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  • For their own good
    Fifty years ago, they were screwed-up kids sent to the Florida School for Boys to be straightened out. But now they are screwed-up men, scarred by the whippings they endured. Read the story and see a video and portrait gallery.
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Lockup: Mental Illness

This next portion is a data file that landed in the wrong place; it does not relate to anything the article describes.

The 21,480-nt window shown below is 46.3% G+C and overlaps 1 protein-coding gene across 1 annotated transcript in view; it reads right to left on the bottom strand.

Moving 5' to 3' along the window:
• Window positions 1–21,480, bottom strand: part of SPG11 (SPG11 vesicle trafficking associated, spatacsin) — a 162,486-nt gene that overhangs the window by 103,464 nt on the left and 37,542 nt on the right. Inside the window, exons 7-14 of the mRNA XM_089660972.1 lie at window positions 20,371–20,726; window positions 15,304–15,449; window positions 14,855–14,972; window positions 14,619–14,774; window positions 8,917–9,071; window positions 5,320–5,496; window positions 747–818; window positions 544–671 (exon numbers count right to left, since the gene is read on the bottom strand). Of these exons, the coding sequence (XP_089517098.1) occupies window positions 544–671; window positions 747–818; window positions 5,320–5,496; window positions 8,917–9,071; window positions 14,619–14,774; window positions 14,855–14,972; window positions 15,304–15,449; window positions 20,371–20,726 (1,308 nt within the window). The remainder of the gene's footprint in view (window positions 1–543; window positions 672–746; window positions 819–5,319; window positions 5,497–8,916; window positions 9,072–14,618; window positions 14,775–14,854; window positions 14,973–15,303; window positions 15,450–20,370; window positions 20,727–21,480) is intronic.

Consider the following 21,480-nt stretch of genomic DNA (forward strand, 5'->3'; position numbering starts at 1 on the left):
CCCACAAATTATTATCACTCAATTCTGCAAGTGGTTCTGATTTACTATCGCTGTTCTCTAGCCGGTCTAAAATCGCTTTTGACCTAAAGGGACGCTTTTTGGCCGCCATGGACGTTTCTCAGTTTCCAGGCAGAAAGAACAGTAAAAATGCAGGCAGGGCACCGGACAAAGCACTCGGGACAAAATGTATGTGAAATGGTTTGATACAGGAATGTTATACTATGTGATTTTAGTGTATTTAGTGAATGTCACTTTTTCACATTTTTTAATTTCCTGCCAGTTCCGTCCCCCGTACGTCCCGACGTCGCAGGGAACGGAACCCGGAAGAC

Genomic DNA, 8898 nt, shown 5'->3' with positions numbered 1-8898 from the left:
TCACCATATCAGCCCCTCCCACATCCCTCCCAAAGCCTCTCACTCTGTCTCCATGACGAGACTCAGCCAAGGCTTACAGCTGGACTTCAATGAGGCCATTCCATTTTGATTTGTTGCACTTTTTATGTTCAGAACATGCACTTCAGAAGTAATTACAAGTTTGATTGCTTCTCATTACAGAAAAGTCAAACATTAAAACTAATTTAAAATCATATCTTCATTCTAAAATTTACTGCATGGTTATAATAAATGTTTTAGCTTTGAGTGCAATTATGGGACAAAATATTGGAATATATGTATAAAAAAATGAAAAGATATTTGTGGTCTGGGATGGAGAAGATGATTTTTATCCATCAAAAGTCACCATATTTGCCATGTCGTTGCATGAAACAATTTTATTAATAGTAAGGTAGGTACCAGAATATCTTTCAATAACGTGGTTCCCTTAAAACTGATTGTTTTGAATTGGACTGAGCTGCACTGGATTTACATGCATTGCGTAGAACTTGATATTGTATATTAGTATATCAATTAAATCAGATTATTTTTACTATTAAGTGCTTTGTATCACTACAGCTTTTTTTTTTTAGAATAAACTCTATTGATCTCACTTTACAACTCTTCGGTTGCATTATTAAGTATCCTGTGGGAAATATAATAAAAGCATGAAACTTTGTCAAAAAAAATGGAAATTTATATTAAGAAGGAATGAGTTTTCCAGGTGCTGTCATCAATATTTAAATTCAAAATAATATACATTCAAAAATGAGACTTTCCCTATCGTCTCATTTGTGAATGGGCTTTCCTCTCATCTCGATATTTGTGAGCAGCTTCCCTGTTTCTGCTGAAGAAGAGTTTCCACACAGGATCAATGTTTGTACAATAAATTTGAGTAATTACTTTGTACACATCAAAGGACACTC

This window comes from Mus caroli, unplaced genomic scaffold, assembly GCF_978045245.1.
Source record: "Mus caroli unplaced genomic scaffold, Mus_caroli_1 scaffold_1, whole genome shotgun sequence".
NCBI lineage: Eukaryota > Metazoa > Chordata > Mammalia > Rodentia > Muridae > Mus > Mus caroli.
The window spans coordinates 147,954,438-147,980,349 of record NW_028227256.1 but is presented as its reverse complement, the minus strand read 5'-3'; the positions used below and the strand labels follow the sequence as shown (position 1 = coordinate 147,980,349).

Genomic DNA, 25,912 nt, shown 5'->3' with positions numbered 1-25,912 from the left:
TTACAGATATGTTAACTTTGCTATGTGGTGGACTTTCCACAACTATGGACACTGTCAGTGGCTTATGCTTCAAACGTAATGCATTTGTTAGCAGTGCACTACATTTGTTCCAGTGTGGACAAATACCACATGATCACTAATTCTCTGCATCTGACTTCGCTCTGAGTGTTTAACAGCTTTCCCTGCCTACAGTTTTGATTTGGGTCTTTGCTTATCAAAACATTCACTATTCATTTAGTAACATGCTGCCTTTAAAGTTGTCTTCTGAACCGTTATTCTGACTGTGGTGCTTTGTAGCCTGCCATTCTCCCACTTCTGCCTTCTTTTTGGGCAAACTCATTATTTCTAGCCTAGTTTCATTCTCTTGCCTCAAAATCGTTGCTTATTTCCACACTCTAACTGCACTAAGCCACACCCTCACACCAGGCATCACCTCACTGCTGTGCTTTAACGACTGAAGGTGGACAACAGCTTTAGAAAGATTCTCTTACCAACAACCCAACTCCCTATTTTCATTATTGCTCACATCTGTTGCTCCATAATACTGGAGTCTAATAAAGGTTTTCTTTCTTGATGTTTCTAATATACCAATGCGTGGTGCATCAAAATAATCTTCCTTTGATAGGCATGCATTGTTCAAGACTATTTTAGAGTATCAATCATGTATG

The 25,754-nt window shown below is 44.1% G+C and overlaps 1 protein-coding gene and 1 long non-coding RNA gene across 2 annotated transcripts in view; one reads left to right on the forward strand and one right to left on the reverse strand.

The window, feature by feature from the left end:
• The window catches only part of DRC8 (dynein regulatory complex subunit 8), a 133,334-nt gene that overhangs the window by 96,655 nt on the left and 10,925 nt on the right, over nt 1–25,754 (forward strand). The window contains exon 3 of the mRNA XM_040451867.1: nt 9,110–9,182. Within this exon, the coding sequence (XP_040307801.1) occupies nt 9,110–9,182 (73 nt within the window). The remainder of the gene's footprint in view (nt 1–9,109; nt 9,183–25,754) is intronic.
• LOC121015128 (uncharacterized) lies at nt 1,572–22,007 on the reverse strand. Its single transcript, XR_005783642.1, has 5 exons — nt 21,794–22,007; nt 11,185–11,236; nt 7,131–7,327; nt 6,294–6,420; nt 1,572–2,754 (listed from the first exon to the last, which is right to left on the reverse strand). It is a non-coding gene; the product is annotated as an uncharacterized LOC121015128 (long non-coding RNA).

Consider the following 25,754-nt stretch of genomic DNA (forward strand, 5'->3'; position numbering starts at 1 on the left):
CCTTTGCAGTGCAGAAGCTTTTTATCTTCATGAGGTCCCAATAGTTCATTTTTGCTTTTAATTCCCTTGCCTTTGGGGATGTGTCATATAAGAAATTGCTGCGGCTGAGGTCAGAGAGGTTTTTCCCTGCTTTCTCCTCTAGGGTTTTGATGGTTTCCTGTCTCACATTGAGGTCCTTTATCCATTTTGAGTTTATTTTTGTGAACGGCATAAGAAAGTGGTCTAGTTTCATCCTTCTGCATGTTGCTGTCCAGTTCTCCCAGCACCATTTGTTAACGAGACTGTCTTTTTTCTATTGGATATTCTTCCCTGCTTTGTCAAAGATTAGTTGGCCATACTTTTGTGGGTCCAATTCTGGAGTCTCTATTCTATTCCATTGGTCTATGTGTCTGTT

"I am the truth! I am the truth! I am the truth!" screams the inmate in cell No. 12. Detention deputy Herman Collazo pays little attention to the rant while making his rounds. Every 15 minutes, he checks on inmates under psychiatric observation at the Orient Road Jail. "You have to have patience to work in here," Collazo says. "If you don't have patience, this is not the place to work," These inmates can't safely mingle with the general population. They struggle with substance-induced psychotic disorders and suicidal urges. Some are bipolar; others schizophrenic. They may refuse medication, and deputies can't legally force them to take it. A psychiatrist is always available because in this dimly lit place, each day presents a new mood. This group can have casual conversations. But they also scream, throw feces and curse at deputies. "We've been called every name in the book, and that doesn't make our blood pressure go up," adds Collazo, who is 37. "It's our job to protect them. I guess at the end of the day, they need us more than we need them."
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